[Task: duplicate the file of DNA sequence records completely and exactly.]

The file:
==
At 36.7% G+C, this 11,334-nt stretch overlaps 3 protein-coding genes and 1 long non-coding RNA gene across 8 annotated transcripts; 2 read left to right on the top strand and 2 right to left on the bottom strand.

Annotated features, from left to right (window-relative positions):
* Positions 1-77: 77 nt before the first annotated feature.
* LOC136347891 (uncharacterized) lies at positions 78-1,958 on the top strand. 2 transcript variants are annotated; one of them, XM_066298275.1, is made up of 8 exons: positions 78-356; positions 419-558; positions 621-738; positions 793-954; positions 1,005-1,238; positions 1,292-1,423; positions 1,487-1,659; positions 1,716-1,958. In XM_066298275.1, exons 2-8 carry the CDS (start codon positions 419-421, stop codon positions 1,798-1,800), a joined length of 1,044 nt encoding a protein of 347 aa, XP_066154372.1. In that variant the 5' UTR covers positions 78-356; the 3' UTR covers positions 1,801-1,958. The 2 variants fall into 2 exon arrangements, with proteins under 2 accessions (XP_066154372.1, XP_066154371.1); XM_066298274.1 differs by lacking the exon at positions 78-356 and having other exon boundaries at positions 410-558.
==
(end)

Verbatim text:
At 36.7% G+C, this 11,334-nt stretch overlaps 3 protein-coding genes and 1 long non-coding RNA gene across 8 annotated transcripts; 2 read left to right on the top strand and 2 right to left on the bottom strand.

Annotated features, from left to right (window-relative positions):
* Positions 1-77: 77 nt before the first annotated feature.
* LOC136347891 (uncharacterized) lies at positions 78-1,958 on the top strand. 2 transcript variants are annotated; one of them, XM_066298275.1, is made up of 8 exons: positions 78-356; positions 419-558; positions 621-738; positions 793-954; positions 1,005-1,238; positions 1,292-1,423; positions 1,487-1,659; positions 1,716-1,958. In XM_066298275.1, exons 2-8 carry the CDS (start codon positions 419-421, stop codon positions 1,798-1,800), a joined length of 1,044 nt encoding a protein of 347 aa, XP_066154372.1. In that variant the 5' UTR covers positions 78-356; the 3' UTR covers positions 1,801-1,958. The 2 variants fall into 2 exon arrangements, with proteins under 2 accessions (XP_066154372.1, XP_066154371.1); XM_066298274.1 differs by lacking the exon at positions 78-356 and having other exon boundaries at positions 410-558.